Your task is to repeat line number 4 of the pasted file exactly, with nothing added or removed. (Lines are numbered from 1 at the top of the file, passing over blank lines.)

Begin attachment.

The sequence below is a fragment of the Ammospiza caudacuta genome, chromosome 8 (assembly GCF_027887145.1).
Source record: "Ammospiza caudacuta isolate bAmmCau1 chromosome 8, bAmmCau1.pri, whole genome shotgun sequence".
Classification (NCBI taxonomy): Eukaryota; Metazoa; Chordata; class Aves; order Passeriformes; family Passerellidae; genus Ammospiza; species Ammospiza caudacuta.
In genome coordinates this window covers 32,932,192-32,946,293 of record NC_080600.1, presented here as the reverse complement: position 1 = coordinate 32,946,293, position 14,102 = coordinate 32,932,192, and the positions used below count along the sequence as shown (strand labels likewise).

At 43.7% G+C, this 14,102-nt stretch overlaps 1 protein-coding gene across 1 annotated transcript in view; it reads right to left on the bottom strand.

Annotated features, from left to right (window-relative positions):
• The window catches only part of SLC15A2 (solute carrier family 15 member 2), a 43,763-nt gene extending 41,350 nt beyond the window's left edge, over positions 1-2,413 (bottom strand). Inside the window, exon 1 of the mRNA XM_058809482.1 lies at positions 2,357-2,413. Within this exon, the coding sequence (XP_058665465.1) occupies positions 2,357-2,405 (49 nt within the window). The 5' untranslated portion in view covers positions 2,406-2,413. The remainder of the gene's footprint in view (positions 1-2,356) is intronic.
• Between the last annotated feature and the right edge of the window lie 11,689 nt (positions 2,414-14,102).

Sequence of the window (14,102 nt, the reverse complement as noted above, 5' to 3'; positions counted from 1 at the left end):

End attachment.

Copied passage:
In genome coordinates this window covers 32,932,192-32,946,293 of record NC_080600.1, presented here as the reverse complement: position 1 = coordinate 32,946,293, position 14,102 = coordinate 32,932,192, and the positions used below count along the sequence as shown (strand labels likewise).